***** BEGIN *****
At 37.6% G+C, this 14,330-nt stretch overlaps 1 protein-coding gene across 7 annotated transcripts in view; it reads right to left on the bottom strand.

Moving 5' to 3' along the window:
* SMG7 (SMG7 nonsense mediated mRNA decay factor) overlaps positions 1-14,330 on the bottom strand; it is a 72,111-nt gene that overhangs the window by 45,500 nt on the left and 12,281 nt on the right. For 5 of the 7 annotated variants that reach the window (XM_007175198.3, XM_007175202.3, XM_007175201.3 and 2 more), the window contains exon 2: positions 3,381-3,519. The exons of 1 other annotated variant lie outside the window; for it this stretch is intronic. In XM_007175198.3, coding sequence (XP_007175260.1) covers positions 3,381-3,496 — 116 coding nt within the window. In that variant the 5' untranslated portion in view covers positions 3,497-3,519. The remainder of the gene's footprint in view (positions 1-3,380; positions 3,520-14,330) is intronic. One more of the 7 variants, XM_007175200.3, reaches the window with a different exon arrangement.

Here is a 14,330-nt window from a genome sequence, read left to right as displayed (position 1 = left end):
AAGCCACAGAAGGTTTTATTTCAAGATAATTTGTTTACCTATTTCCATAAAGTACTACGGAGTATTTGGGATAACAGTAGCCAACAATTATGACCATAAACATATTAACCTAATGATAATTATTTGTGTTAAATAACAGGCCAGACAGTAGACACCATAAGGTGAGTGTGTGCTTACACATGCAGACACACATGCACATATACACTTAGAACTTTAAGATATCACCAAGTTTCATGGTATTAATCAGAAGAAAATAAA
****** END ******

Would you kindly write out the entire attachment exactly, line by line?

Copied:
At 37.6% G+C, this 14,330-nt stretch overlaps 1 protein-coding gene across 7 annotated transcripts in view; it reads right to left on the bottom strand.

Moving 5' to 3' along the window:
* SMG7 (SMG7 nonsense mediated mRNA decay factor) overlaps positions 1-14,330 on the bottom strand; it is a 72,111-nt gene that overhangs the window by 45,500 nt on the left and 12,281 nt on the right. For 5 of the 7 annotated variants that reach the window (XM_007175198.3, XM_007175202.3, XM_007175201.3 and 2 more), the window contains exon 2: positions 3,381-3,519. The exons of 1 other annotated variant lie outside the window; for it this stretch is intronic. In XM_007175198.3, coding sequence (XP_007175260.1) covers positions 3,381-3,496 — 116 coding nt within the window. In that variant the 5' untranslated portion in view covers positions 3,497-3,519. The remainder of the gene's footprint in view (positions 1-3,380; positions 3,520-14,330) is intronic. One more of the 7 variants, XM_007175200.3, reaches the window with a different exon arrangement.

Here is a 14,330-nt window from a genome sequence, read left to right as displayed (position 1 = left end):
AAGCCACAGAAGGTTTTATTTCAAGATAATTTGTTTACCTATTTCCATAAAGTACTACGGAGTATTTGGGATAACAGTAGCCAACAATTATGACCATAAACATATTAACCTAATGATAATTATTTGTGTTAAATAACAGGCCAGACAGTAGACACCATAAGGTGAGTGTGTGCTTACACATGCAGACACACATGCACATATACACTTAGAACTTTAAGATATCACCAAGTTTCATGGTATTAATCAGAAGAAAATAAA